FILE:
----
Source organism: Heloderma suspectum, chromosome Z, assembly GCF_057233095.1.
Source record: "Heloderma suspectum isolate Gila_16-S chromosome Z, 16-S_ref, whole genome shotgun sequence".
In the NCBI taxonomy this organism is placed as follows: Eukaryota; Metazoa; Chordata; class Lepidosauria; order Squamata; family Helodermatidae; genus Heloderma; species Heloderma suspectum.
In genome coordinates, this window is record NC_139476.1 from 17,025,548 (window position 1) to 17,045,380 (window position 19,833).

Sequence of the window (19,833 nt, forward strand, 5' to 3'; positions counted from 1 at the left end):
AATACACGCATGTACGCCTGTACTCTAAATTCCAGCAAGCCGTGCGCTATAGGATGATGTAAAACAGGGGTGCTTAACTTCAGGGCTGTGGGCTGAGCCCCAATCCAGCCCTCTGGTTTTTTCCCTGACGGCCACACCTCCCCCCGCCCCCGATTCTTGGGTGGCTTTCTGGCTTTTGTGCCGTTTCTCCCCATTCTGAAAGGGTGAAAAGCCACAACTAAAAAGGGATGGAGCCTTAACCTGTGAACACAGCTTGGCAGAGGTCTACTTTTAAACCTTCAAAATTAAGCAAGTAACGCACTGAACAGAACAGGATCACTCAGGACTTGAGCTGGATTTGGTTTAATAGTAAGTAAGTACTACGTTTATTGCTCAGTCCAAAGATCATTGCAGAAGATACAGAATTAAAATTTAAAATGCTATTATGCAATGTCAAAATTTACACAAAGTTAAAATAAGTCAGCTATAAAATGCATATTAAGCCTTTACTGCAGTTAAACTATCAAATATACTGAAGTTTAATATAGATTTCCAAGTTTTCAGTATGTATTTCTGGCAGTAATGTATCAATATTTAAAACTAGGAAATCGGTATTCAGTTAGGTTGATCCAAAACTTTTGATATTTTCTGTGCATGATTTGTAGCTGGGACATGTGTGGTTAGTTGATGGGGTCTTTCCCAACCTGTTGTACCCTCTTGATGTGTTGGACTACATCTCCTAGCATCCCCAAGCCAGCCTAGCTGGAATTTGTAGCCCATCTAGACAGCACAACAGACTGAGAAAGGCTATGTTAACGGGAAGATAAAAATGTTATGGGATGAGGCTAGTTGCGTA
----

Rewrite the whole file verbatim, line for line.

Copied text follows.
Source organism: Heloderma suspectum, chromosome Z, assembly GCF_057233095.1.
Source record: "Heloderma suspectum isolate Gila_16-S chromosome Z, 16-S_ref, whole genome shotgun sequence".
In the NCBI taxonomy this organism is placed as follows: Eukaryota; Metazoa; Chordata; class Lepidosauria; order Squamata; family Helodermatidae; genus Heloderma; species Heloderma suspectum.
In genome coordinates, this window is record NC_139476.1 from 17,025,548 (window position 1) to 17,045,380 (window position 19,833).

Sequence of the window (19,833 nt, forward strand, 5' to 3'; positions counted from 1 at the left end):
AATACACGCATGTACGCCTGTACTCTAAATTCCAGCAAGCCGTGCGCTATAGGATGATGTAAAACAGGGGTGCTTAACTTCAGGGCTGTGGGCTGAGCCCCAATCCAGCCCTCTGGTTTTTTCCCTGACGGCCACACCTCCCCCCGCCCCCGATTCTTGGGTGGCTTTCTGGCTTTTGTGCCGTTTCTCCCCATTCTGAAAGGGTGAAAAGCCACAACTAAAAAGGGATGGAGCCTTAACCTGTGAACACAGCTTGGCAGAGGTCTACTTTTAAACCTTCAAAATTAAGCAAGTAACGCACTGAACAGAACAGGATCACTCAGGACTTGAGCTGGATTTGGTTTAATAGTAAGTAAGTACTACGTTTATTGCTCAGTCCAAAGATCATTGCAGAAGATACAGAATTAAAATTTAAAATGCTATTATGCAATGTCAAAATTTACACAAAGTTAAAATAAGTCAGCTATAAAATGCATATTAAGCCTTTACTGCAGTTAAACTATCAAATATACTGAAGTTTAATATAGATTTCCAAGTTTTCAGTATGTATTTCTGGCAGTAATGTATCAATATTTAAAACTAGGAAATCGGTATTCAGTTAGGTTGATCCAAAACTTTTGATATTTTCTGTGCATGATTTGTAGCTGGGACATGTGTGGTTAGTTGATGGGGTCTTTCCCAACCTGTTGTACCCTCTTGATGTGTTGGACTACATCTCCTAGCATCCCCAAGCCAGCCTAGCTGGAATTTGTAGCCCATCTAGACAGCACAACAGACTGAGAAAGGCTATGTTAACGGGAAGATAAAAATGTTATGGGATGAGGCTAGTTGCGTA